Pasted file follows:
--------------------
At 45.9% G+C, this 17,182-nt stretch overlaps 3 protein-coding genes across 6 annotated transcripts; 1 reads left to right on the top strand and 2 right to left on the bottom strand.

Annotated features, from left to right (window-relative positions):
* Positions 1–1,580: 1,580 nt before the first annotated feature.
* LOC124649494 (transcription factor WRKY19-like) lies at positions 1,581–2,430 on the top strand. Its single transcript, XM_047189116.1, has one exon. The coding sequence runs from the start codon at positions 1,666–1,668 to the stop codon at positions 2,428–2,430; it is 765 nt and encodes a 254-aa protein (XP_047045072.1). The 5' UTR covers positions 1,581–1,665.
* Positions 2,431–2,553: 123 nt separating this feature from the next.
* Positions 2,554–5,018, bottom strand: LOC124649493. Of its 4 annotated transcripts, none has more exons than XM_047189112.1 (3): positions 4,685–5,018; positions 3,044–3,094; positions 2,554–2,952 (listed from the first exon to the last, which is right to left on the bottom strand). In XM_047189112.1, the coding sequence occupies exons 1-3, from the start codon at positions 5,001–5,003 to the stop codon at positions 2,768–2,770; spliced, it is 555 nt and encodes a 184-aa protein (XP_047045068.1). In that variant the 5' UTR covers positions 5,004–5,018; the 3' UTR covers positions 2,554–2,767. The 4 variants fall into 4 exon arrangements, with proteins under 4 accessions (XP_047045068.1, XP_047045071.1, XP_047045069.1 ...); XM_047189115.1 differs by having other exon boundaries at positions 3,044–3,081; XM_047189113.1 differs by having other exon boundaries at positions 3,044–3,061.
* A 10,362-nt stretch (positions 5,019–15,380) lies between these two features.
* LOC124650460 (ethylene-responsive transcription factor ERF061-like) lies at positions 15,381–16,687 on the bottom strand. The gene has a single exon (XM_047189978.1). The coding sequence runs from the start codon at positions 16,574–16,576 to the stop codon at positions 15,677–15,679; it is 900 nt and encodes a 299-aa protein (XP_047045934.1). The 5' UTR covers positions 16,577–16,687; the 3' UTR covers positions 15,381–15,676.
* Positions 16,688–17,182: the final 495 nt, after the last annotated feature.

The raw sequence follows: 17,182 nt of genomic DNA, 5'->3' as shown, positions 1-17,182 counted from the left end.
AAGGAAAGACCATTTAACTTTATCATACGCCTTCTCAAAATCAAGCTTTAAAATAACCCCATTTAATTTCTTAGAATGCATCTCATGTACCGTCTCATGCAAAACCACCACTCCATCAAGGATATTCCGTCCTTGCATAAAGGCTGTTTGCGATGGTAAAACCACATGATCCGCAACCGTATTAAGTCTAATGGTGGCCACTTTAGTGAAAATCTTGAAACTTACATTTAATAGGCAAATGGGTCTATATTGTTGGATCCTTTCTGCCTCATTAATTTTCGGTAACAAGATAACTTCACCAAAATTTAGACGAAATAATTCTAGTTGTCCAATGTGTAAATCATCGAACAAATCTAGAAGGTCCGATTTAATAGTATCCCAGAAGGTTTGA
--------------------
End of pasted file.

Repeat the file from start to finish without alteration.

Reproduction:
At 45.9% G+C, this 17,182-nt stretch overlaps 3 protein-coding genes across 6 annotated transcripts; 1 reads left to right on the top strand and 2 right to left on the bottom strand.

Annotated features, from left to right (window-relative positions):
* Positions 1–1,580: 1,580 nt before the first annotated feature.
* LOC124649494 (transcription factor WRKY19-like) lies at positions 1,581–2,430 on the top strand. Its single transcript, XM_047189116.1, has one exon. The coding sequence runs from the start codon at positions 1,666–1,668 to the stop codon at positions 2,428–2,430; it is 765 nt and encodes a 254-aa protein (XP_047045072.1). The 5' UTR covers positions 1,581–1,665.
* Positions 2,431–2,553: 123 nt separating this feature from the next.
* Positions 2,554–5,018, bottom strand: LOC124649493. Of its 4 annotated transcripts, none has more exons than XM_047189112.1 (3): positions 4,685–5,018; positions 3,044–3,094; positions 2,554–2,952 (listed from the first exon to the last, which is right to left on the bottom strand). In XM_047189112.1, the coding sequence occupies exons 1-3, from the start codon at positions 5,001–5,003 to the stop codon at positions 2,768–2,770; spliced, it is 555 nt and encodes a 184-aa protein (XP_047045068.1). In that variant the 5' UTR covers positions 5,004–5,018; the 3' UTR covers positions 2,554–2,767. The 4 variants fall into 4 exon arrangements, with proteins under 4 accessions (XP_047045068.1, XP_047045071.1, XP_047045069.1 ...); XM_047189115.1 differs by having other exon boundaries at positions 3,044–3,081; XM_047189113.1 differs by having other exon boundaries at positions 3,044–3,061.
* A 10,362-nt stretch (positions 5,019–15,380) lies between these two features.
* LOC124650460 (ethylene-responsive transcription factor ERF061-like) lies at positions 15,381–16,687 on the bottom strand. The gene has a single exon (XM_047189978.1). The coding sequence runs from the start codon at positions 16,574–16,576 to the stop codon at positions 15,677–15,679; it is 900 nt and encodes a 299-aa protein (XP_047045934.1). The 5' UTR covers positions 16,577–16,687; the 3' UTR covers positions 15,381–15,676.
* Positions 16,688–17,182: the final 495 nt, after the last annotated feature.

The raw sequence follows: 17,182 nt of genomic DNA, 5'->3' as shown, positions 1-17,182 counted from the left end.
AAGGAAAGACCATTTAACTTTATCATACGCCTTCTCAAAATCAAGCTTTAAAATAACCCCATTTAATTTCTTAGAATGCATCTCATGTACCGTCTCATGCAAAACCACCACTCCATCAAGGATATTCCGTCCTTGCATAAAGGCTGTTTGCGATGGTAAAACCACATGATCCGCAACCGTATTAAGTCTAATGGTGGCCACTTTAGTGAAAATCTTGAAACTTACATTTAATAGGCAAATGGGTCTATATTGTTGGATCCTTTCTGCCTCATTAATTTTCGGTAACAAGATAACTTCACCAAAATTTAGACGAAATAATTCTAGTTGTCCAATGTGTAAATCATCGAACAAATCTAGAAGGTCCGATTTAATAGTATCCCAGAAGGTTTGA